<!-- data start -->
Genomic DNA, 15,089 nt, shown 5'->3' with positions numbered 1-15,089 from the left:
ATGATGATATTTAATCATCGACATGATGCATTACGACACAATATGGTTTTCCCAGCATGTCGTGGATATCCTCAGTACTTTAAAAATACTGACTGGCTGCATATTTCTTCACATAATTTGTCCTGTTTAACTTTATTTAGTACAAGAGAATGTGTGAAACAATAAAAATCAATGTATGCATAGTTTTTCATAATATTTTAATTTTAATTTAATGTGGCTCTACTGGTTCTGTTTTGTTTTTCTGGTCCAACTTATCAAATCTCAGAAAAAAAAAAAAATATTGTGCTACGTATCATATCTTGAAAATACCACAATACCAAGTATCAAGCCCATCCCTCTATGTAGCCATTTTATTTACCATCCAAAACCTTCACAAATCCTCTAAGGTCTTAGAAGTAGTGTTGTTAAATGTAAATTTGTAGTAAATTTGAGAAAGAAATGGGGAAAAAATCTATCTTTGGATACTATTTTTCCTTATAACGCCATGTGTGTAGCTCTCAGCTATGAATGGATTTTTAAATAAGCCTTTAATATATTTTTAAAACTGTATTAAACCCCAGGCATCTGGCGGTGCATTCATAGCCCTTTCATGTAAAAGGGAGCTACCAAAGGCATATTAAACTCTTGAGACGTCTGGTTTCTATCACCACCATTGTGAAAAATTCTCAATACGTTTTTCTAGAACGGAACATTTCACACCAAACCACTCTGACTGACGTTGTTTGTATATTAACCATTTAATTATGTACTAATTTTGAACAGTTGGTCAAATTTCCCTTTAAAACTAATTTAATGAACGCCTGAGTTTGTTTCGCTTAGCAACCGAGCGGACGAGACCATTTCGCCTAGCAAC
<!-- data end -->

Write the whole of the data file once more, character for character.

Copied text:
Genomic DNA, 15,089 nt, shown 5'->3' with positions numbered 1-15,089 from the left:
ATGATGATATTTAATCATCGACATGATGCATTACGACACAATATGGTTTTCCCAGCATGTCGTGGATATCCTCAGTACTTTAAAAATACTGACTGGCTGCATATTTCTTCACATAATTTGTCCTGTTTAACTTTATTTAGTACAAGAGAATGTGTGAAACAATAAAAATCAATGTATGCATAGTTTTTCATAATATTTTAATTTTAATTTAATGTGGCTCTACTGGTTCTGTTTTGTTTTTCTGGTCCAACTTATCAAATCTCAGAAAAAAAAAAAAATATTGTGCTACGTATCATATCTTGAAAATACCACAATACCAAGTATCAAGCCCATCCCTCTATGTAGCCATTTTATTTACCATCCAAAACCTTCACAAATCCTCTAAGGTCTTAGAAGTAGTGTTGTTAAATGTAAATTTGTAGTAAATTTGAGAAAGAAATGGGGAAAAAATCTATCTTTGGATACTATTTTTCCTTATAACGCCATGTGTGTAGCTCTCAGCTATGAATGGATTTTTAAATAAGCCTTTAATATATTTTTAAAACTGTATTAAACCCCAGGCATCTGGCGGTGCATTCATAGCCCTTTCATGTAAAAGGGAGCTACCAAAGGCATATTAAACTCTTGAGACGTCTGGTTTCTATCACCACCATTGTGAAAAATTCTCAATACGTTTTTCTAGAACGGAACATTTCACACCAAACCACTCTGACTGACGTTGTTTGTATATTAACCATTTAATTATGTACTAATTTTGAACAGTTGGTCAAATTTCCCTTTAAAACTAATTTAATGAACGCCTGAGTTTGTTTCGCTTAGCAACCGAGCGGACGAGACCATTTCGCCTAGCAAC